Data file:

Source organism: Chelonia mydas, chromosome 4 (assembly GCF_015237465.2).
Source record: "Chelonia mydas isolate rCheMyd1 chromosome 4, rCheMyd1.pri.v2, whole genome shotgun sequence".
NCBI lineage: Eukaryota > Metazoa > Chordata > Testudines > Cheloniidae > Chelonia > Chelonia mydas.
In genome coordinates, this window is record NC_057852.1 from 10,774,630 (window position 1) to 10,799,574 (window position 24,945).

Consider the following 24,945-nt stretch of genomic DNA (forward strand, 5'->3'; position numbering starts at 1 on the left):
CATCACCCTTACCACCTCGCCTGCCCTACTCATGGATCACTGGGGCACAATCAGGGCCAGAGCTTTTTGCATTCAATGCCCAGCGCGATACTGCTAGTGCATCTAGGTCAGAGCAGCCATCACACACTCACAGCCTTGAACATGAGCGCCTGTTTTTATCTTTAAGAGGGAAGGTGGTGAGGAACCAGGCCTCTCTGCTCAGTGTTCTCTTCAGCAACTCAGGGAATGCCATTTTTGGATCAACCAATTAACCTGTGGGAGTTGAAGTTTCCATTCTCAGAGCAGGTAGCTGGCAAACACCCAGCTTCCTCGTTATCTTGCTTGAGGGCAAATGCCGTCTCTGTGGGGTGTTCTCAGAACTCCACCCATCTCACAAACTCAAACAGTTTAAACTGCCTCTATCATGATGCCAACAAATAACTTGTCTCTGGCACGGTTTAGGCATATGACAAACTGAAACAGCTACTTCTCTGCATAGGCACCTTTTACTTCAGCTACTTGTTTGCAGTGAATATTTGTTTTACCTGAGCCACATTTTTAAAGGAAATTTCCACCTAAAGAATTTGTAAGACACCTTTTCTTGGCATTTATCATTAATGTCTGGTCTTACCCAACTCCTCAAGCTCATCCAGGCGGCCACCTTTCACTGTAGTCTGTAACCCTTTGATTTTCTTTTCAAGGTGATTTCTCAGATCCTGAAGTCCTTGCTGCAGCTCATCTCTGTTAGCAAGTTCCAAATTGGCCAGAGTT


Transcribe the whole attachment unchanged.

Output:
Source organism: Chelonia mydas, chromosome 4 (assembly GCF_015237465.2).
Source record: "Chelonia mydas isolate rCheMyd1 chromosome 4, rCheMyd1.pri.v2, whole genome shotgun sequence".
NCBI lineage: Eukaryota > Metazoa > Chordata > Testudines > Cheloniidae > Chelonia > Chelonia mydas.
In genome coordinates, this window is record NC_057852.1 from 10,774,630 (window position 1) to 10,799,574 (window position 24,945).

Consider the following 24,945-nt stretch of genomic DNA (forward strand, 5'->3'; position numbering starts at 1 on the left):
CATCACCCTTACCACCTCGCCTGCCCTACTCATGGATCACTGGGGCACAATCAGGGCCAGAGCTTTTTGCATTCAATGCCCAGCGCGATACTGCTAGTGCATCTAGGTCAGAGCAGCCATCACACACTCACAGCCTTGAACATGAGCGCCTGTTTTTATCTTTAAGAGGGAAGGTGGTGAGGAACCAGGCCTCTCTGCTCAGTGTTCTCTTCAGCAACTCAGGGAATGCCATTTTTGGATCAACCAATTAACCTGTGGGAGTTGAAGTTTCCATTCTCAGAGCAGGTAGCTGGCAAACACCCAGCTTCCTCGTTATCTTGCTTGAGGGCAAATGCCGTCTCTGTGGGGTGTTCTCAGAACTCCACCCATCTCACAAACTCAAACAGTTTAAACTGCCTCTATCATGATGCCAACAAATAACTTGTCTCTGGCACGGTTTAGGCATATGACAAACTGAAACAGCTACTTCTCTGCATAGGCACCTTTTACTTCAGCTACTTGTTTGCAGTGAATATTTGTTTTACCTGAGCCACATTTTTAAAGGAAATTTCCACCTAAAGAATTTGTAAGACACCTTTTCTTGGCATTTATCATTAATGTCTGGTCTTACCCAACTCCTCAAGCTCATCCAGGCGGCCACCTTTCACTGTAGTCTGTAACCCTTTGATTTTCTTTTCAAGGTGATTTCTCAGATCCTGAAGTCCTTGCTGCAGCTCATCTCTGTTAGCAAGTTCCAAATTGGCCAGAGTT